Of course there have been aberrations, like Trotsky but lets not get picky a about a few million dead.

  7. #7 Phila
    October 24, 2006

    indictment of the reviewer’s ability to comprehend the book without inserting his own biases against atheism into it.

    Having read several of Eagleton’s books, I wouldn’t say that he has a bias against atheism. I do think he has a scholar’s bias against what he perceives, for better or worse, as shoddy scholarship.

    And I don’t think that conceding the Bible’s literary sublimity is quite the same thing as conceding the influence of religion on what Eagleton, as a Marxist, would call praxis.

    I thought Eagleton’s review was fair, by and large…particularly the last paragraph. I hasten to add that atheism obviously doesn’t stand or fall with Dawkins (and I personally think PZ is a better and more engaging writer on that topic anyway).

  8. #8 Phila
    October 24, 2006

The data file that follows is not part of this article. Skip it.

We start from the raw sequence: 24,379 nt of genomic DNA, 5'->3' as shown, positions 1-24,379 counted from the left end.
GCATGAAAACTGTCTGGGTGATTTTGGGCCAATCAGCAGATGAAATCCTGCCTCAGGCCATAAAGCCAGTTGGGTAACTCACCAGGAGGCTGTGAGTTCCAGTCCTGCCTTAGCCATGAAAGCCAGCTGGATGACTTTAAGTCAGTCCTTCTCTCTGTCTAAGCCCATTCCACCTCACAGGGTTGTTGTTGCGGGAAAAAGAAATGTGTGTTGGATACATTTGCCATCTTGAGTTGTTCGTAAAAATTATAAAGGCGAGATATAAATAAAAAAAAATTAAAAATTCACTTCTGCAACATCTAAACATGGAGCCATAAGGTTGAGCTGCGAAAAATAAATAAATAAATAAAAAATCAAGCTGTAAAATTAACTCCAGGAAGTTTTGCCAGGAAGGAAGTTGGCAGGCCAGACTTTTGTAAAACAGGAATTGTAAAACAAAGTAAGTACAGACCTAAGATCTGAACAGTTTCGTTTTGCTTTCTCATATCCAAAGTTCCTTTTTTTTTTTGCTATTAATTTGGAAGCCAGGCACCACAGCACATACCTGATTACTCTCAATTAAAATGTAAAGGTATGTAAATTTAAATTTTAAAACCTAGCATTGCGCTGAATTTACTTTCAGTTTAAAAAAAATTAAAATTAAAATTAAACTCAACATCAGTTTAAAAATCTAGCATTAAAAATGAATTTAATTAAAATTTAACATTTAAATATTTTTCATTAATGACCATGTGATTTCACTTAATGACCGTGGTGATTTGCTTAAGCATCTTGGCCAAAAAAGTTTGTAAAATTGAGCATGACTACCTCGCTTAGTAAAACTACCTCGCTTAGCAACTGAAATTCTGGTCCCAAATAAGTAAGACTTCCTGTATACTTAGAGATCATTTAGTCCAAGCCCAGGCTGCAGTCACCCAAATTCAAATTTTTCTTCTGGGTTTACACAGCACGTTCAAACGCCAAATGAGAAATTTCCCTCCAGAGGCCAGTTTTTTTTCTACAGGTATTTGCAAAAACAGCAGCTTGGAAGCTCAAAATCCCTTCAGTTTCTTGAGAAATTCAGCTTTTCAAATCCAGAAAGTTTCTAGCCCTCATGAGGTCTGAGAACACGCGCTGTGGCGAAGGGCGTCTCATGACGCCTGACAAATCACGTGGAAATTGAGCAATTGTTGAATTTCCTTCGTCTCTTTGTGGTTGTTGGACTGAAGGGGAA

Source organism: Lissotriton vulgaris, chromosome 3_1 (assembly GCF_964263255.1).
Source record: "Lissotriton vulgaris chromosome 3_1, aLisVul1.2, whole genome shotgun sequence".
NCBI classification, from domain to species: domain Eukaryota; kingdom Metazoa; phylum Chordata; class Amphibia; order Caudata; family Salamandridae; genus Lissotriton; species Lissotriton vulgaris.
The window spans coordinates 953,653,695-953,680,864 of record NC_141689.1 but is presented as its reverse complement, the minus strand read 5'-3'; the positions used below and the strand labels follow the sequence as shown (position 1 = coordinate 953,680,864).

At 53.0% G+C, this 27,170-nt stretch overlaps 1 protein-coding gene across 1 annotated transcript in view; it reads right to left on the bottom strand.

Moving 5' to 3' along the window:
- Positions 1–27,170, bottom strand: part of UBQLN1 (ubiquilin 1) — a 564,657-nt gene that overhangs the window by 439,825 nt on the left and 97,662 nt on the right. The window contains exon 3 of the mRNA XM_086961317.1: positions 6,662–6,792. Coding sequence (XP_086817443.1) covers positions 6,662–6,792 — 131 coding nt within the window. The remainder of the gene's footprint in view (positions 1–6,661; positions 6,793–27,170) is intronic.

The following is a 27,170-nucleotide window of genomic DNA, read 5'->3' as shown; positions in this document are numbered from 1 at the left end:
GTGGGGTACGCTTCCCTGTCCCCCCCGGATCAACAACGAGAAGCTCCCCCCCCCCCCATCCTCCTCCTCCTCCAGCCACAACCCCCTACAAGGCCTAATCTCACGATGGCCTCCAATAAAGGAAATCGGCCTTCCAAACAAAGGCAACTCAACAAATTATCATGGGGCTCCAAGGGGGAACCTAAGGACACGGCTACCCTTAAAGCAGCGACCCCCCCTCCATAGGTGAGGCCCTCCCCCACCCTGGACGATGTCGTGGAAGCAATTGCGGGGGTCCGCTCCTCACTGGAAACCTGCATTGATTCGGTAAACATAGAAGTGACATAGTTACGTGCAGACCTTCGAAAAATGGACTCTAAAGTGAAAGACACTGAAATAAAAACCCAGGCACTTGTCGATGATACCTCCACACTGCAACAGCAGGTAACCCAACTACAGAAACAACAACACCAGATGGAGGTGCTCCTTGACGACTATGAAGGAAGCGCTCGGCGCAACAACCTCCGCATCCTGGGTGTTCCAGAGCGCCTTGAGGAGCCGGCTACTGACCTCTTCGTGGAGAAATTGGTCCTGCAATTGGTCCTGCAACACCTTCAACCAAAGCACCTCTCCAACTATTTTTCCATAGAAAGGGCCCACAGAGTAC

indictment of the reviewer’s ability to comprehend the book without inserting his own biases against atheism into it.

    Having read several of Eagleton’s books, I wouldn’t say that he has a bias against atheism. I do think he has a scholar’s bias against what he perceives, for better or worse, as shoddy scholarship.

    And I don’t think that conceding the Bible’s literary sublimity is quite the same thing as conceding the positive influence of religion on what Eagleton, as a Marxist, would call praxis.

    I thought Eagleton’s review was fair, by and large…particularly the last paragraph. I hasten to add that atheism obviously doesn’t stand or fall with Dawkins (and I personally think PZ is a better and more engaging writer on that topic anyway).

  9. #9 Kristine
    October 24, 2006

    Oh, some atheist tried to “force” something on you, Grady? What did that person do, force you at gunpoint to visit this site? Type your posts for you? Tie you up with your face aimed at your computer screen? Get over yourself.

    What is happening is that Dawkins is pointing a finger at all of the waste–sheer waste–of human effort in the service of something that does not exist (and often to the detriment of other human beings, which we should favor over any deity, any time). Naturally that will piss people off, because people are inclined to continue to rationalize their efforts (“stay the course”) rather than pull back and say, “Hey, this is nonsense, let’s not do it anymore.”